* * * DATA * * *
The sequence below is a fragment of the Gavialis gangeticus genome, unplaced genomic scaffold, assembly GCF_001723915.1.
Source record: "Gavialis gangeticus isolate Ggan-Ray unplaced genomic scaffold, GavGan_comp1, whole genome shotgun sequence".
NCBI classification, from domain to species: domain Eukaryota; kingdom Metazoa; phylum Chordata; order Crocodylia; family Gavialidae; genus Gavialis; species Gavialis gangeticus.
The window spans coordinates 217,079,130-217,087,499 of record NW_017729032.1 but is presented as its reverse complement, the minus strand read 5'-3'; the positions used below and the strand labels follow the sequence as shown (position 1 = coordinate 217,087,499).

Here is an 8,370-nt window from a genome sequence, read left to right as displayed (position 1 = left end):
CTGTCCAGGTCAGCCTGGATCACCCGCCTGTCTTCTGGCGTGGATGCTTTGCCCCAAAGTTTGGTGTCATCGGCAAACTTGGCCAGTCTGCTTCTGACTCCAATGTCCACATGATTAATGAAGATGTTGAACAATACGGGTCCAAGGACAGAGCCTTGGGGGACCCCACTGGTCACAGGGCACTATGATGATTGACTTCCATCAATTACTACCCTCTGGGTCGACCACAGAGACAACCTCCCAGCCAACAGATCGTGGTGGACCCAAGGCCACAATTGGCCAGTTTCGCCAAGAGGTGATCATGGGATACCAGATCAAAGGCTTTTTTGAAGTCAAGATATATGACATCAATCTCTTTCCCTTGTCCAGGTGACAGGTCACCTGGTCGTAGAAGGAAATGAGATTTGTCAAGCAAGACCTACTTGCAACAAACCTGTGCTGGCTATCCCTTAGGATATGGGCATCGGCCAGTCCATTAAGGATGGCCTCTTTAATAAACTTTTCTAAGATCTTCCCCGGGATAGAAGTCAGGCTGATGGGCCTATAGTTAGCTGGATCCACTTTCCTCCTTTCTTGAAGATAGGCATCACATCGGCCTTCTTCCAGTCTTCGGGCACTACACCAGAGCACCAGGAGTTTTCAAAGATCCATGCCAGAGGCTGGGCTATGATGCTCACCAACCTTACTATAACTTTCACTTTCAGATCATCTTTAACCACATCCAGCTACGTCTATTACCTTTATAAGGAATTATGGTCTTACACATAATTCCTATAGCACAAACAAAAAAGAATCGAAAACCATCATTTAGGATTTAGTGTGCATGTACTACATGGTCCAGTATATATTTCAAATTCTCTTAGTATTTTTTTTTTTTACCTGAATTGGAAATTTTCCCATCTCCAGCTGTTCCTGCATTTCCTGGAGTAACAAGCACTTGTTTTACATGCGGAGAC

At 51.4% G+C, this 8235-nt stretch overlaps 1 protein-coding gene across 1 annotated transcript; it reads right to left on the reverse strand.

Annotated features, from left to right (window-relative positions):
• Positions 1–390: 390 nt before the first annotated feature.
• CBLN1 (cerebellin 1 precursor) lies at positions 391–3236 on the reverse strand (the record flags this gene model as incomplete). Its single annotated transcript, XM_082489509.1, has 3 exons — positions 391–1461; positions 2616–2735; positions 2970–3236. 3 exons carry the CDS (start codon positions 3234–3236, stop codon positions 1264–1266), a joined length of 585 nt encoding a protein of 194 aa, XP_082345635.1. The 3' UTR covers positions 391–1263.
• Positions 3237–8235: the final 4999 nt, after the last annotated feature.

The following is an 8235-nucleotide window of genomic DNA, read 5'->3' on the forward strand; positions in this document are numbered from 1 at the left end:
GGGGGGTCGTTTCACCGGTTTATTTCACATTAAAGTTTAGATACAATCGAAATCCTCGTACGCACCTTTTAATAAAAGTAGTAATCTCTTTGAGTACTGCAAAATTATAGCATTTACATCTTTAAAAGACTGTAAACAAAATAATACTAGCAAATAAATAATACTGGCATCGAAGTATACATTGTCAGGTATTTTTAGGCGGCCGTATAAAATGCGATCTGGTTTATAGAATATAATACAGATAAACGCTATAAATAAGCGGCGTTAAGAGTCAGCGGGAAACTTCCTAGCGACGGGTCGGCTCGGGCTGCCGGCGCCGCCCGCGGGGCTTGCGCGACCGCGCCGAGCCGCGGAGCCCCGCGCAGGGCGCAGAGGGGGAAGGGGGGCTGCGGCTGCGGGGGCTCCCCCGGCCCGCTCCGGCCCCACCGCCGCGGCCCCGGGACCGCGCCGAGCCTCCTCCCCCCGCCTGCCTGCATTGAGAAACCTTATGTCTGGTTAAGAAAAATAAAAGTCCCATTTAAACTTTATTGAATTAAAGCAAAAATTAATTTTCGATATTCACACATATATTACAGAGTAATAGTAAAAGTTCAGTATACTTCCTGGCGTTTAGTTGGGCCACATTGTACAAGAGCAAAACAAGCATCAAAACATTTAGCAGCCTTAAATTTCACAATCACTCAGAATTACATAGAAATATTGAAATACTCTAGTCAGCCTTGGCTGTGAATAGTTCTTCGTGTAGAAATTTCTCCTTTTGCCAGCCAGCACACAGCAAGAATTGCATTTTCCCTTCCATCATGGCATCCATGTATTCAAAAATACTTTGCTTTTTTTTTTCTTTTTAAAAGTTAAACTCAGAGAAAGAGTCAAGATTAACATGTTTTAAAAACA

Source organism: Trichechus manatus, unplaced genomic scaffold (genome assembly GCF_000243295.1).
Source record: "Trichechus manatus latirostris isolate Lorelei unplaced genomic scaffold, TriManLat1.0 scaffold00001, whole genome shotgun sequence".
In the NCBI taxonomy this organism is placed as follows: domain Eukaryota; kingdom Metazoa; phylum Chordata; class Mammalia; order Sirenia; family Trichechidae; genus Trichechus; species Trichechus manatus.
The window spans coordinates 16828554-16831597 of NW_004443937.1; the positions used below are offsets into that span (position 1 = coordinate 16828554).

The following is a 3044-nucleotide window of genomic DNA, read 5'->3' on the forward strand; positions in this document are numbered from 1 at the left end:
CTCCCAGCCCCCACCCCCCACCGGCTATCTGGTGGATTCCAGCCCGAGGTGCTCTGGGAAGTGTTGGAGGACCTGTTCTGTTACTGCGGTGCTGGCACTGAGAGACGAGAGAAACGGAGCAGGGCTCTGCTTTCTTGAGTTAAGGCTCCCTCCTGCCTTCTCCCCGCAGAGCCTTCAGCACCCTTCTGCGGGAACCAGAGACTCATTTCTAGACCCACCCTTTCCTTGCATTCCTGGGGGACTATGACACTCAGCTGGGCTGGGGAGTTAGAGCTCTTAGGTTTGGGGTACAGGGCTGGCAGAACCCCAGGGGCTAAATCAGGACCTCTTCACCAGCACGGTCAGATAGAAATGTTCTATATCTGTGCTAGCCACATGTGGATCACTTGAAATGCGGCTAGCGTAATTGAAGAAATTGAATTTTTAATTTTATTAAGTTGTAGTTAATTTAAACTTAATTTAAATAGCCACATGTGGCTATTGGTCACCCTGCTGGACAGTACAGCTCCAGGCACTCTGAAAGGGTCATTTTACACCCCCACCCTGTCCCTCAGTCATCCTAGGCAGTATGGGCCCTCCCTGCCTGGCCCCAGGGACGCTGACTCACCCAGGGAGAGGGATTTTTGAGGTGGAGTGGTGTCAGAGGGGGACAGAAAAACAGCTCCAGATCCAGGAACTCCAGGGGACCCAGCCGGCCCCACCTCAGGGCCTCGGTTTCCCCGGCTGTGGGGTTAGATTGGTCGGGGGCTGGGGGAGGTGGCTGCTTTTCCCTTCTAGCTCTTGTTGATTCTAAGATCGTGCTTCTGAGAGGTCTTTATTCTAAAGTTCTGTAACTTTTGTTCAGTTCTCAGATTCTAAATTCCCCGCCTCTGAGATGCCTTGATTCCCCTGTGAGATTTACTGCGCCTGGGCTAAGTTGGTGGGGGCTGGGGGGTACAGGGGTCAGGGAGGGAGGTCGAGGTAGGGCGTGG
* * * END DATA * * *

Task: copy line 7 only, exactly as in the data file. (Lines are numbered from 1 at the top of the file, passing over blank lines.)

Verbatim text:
At 51.4% G+C, this 8235-nt stretch overlaps 1 protein-coding gene across 1 annotated transcript; it reads right to left on the reverse strand.